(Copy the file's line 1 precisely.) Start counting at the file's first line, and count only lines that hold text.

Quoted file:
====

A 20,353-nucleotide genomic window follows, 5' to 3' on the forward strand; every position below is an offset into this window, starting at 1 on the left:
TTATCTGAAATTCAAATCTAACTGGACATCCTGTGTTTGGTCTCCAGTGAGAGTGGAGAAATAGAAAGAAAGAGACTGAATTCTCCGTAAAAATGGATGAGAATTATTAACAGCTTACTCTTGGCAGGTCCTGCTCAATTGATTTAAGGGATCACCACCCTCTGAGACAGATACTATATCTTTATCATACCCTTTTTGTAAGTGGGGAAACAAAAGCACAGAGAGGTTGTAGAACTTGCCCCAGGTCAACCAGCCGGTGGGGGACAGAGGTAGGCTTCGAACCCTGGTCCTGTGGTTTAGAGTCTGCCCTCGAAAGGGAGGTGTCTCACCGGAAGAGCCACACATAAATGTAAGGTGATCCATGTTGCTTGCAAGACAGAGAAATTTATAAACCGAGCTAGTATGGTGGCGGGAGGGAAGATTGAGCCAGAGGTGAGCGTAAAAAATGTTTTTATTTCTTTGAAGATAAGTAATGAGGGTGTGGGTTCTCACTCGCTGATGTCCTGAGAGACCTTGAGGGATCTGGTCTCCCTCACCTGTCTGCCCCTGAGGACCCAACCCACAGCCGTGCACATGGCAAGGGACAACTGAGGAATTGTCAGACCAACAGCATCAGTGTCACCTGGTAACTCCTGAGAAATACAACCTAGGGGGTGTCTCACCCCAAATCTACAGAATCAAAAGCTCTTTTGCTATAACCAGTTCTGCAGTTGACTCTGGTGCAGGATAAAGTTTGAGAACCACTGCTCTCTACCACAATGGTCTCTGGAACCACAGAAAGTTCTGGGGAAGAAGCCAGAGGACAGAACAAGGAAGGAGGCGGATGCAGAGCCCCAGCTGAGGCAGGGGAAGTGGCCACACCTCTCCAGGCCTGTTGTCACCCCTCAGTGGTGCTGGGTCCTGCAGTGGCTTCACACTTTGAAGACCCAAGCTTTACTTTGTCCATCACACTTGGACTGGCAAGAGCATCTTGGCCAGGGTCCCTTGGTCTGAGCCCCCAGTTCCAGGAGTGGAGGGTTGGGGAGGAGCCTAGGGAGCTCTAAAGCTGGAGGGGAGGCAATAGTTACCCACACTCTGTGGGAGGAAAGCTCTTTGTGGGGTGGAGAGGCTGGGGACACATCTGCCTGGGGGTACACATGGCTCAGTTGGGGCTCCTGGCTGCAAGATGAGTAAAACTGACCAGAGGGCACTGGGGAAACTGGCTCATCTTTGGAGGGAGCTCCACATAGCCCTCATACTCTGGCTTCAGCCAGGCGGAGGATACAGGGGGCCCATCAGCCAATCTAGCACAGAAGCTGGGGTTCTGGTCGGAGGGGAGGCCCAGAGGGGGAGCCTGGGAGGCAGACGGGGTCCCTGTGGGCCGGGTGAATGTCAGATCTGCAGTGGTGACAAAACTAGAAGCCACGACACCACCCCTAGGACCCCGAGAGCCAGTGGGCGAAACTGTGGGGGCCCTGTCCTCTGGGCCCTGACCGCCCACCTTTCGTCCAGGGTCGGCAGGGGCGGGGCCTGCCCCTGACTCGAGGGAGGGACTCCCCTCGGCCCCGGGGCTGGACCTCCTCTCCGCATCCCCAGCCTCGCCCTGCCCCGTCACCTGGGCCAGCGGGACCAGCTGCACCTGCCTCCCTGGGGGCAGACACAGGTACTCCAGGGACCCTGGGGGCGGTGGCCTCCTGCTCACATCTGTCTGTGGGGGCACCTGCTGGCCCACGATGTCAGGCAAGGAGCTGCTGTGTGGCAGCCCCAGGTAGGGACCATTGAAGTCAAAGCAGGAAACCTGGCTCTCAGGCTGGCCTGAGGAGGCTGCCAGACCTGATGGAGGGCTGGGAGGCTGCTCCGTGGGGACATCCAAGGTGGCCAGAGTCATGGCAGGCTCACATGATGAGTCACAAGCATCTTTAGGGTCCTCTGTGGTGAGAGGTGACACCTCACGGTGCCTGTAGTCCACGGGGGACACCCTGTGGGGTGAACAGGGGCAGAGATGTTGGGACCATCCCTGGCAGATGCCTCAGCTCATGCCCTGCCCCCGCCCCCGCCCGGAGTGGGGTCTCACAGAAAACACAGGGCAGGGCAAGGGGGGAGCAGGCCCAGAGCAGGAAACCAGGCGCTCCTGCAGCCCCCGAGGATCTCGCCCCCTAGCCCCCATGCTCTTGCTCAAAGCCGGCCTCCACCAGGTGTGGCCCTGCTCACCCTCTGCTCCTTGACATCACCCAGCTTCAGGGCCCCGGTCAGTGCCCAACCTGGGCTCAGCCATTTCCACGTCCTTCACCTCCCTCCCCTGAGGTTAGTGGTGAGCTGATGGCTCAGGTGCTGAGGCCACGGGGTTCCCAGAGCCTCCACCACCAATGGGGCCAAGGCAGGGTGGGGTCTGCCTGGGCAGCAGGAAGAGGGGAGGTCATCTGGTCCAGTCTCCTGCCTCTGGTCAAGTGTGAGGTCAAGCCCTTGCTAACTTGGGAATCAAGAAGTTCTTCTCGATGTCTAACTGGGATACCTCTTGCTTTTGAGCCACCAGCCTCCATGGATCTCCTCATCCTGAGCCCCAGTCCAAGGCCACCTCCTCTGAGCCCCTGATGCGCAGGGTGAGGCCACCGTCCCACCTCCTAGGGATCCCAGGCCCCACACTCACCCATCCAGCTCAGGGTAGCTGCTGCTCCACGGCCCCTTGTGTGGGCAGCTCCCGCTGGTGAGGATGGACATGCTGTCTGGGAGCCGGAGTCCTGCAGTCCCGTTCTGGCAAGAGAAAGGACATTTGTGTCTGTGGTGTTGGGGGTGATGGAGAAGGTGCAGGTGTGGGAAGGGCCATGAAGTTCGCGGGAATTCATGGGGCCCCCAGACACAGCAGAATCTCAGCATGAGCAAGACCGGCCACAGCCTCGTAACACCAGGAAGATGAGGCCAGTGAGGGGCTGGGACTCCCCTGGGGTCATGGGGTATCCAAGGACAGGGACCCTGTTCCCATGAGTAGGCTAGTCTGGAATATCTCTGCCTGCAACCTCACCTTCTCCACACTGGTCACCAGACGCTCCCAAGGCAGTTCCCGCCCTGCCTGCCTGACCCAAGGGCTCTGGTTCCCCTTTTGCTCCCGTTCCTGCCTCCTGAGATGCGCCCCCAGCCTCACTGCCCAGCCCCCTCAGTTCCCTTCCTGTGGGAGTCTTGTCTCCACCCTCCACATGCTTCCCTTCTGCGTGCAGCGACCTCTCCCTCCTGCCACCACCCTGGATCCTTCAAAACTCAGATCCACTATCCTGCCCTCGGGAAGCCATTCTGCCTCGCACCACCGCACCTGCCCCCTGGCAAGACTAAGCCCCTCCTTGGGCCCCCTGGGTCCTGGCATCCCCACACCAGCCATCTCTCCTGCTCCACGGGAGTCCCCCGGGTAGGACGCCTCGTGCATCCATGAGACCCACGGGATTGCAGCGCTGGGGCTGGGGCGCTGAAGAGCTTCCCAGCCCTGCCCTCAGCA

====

A 20,353-nucleotide genomic window follows, 5' to 3' on the forward strand; every position below is an offset into this window, starting at 1 on the left: